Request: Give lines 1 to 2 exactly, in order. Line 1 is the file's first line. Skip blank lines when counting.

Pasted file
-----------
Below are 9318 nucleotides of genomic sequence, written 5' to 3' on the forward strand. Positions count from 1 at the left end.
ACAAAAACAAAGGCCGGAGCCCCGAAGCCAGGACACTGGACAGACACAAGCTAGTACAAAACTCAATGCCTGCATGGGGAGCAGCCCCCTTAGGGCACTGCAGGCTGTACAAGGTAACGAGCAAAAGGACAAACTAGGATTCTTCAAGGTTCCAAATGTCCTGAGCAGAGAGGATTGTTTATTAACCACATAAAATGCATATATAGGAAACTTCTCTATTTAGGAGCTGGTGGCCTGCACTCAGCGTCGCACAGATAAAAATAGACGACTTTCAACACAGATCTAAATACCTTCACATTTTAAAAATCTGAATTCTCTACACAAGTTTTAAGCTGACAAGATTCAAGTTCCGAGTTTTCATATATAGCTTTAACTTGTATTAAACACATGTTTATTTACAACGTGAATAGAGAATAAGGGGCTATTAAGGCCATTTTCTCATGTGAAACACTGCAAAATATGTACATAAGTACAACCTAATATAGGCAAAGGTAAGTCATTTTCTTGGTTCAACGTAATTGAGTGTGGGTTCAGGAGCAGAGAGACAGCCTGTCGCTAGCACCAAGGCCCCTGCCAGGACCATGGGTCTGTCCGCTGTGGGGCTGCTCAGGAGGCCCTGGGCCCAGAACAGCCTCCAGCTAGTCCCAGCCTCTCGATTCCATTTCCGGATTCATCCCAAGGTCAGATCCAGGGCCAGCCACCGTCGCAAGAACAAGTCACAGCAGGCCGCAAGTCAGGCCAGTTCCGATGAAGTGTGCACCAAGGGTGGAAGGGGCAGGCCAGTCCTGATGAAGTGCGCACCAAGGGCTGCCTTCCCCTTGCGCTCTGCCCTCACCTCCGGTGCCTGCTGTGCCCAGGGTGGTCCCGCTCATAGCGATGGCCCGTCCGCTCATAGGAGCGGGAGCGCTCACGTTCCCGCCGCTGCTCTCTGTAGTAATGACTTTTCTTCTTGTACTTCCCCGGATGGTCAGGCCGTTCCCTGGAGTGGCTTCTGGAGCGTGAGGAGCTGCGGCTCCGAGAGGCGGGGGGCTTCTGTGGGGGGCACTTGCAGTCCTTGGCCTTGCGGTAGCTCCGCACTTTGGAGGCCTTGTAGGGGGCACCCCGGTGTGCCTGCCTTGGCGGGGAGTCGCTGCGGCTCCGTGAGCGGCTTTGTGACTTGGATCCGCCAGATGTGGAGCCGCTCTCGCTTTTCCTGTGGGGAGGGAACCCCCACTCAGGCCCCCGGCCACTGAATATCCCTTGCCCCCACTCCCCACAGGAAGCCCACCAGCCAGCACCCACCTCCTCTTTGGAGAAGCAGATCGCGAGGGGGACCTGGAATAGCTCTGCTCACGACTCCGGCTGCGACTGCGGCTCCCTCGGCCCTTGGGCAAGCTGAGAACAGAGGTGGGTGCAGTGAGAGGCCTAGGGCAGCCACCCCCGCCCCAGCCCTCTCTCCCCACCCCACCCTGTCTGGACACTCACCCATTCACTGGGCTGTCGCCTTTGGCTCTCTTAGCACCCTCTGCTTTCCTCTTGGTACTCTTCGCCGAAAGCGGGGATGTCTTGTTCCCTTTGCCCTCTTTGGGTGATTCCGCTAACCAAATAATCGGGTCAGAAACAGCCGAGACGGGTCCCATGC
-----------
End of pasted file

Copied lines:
Below are 9318 nucleotides of genomic sequence, written 5' to 3' on the forward strand. Positions count from 1 at the left end.
ACAAAAACAAAGGCCGGAGCCCCGAAGCCAGGACACTGGACAGACACAAGCTAGTACAAAACTCAATGCCTGCATGGGGAGCAGCCCCCTTAGGGCACTGCAGGCTGTACAAGGTAACGAGCAAAAGGACAAACTAGGATTCTTCAAGGTTCCAAATGTCCTGAGCAGAGAGGATTGTTTATTAACCACATAAAATGCATATATAGGAAACTTCTCTATTTAGGAGCTGGTGGCCTGCACTCAGCGTCGCACAGATAAAAATAGACGACTTTCAACACAGATCTAAATACCTTCACATTTTAAAAATCTGAATTCTCTACACAAGTTTTAAGCTGACAAGATTCAAGTTCCGAGTTTTCATATATAGCTTTAACTTGTATTAAACACATGTTTATTTACAACGTGAATAGAGAATAAGGGGCTATTAAGGCCATTTTCTCATGTGAAACACTGCAAAATATGTACATAAGTACAACCTAATATAGGCAAAGGTAAGTCATTTTCTTGGTTCAACGTAATTGAGTGTGGGTTCAGGAGCAGAGAGACAGCCTGTCGCTAGCACCAAGGCCCCTGCCAGGACCATGGGTCTGTCCGCTGTGGGGCTGCTCAGGAGGCCCTGGGCCCAGAACAGCCTCCAGCTAGTCCCAGCCTCTCGATTCCATTTCCGGATTCATCCCAAGGTCAGATCCAGGGCCAGCCACCGTCGCAAGAACAAGTCACAGCAGGCCGCAAGTCAGGCCAGTTCCGATGAAGTGTGCACCAAGGGTGGAAGGGGCAGGCCAGTCCTGATGAAGTGCGCACCAAGGGCTGCCTTCCCCTTGCGCTCTGCCCTCACCTCCGGTGCCTGCTGTGCCCAGGGTGGTCCCGCTCATAGCGATGGCCCGTCCGCTCATAGGAGCGGGAGCGCTCACGTTCCCGCCGCTGCTCTCTGTAGTAATGACTTTTCTTCTTGTACTTCCCCGGATGGTCAGGCCGTTCCCTGGAGTGGCTTCTGGAGCGTGAGGAGCTGCGGCTCCGAGAGGCGGGGGGCTTCTGTGGGGGGCACTTGCAGTCCTTGGCCTTGCGGTAGCTCCGCACTTTGGAGGCCTTGTAGGGGGCACCCCGGTGTGCCTGCCTTGGCGGGGAGTCGCTGCGGCTCCGTGAGCGGCTTTGTGACTTGGATCCGCCAGATGTGGAGCCGCTCTCGCTTTTCCTGTGGGGAGGGAACCCCCACTCAGGCCCCCGGCCACTGAATATCCCTTGCCCCCACTCCCCACAGGAAGCCCACCAGCCAGCACCCACCTCCTCTTTGGAGAAGCAGATCGCGAGGGGGACCTGGAATAGCTCTGCTCACGACTCCGGCTGCGACTGCGGCTCCCTCGGCCCTTGGGCAAGCTGAGAACAGAGGTGGGTGCAGTGAGAGGCCTAGGGCAGCCACCCCCGCCCCAGCCCTCTCTCCCCACCCCACCCTGTCTGGACACTCACCCATTCACTGGGCTGTCGCCTTTGGCTCTCTTAGCACCCTCTGCTTTCCTCTTGGTACTCTTCGCCGAAAGCGGGGATGTCTTGTTCCCTTTGCCCTCTTTGGGTGATTCCGCTAACCAAATAATCGGGTCAGAAACAGCCGAGACGGGTCCCATGC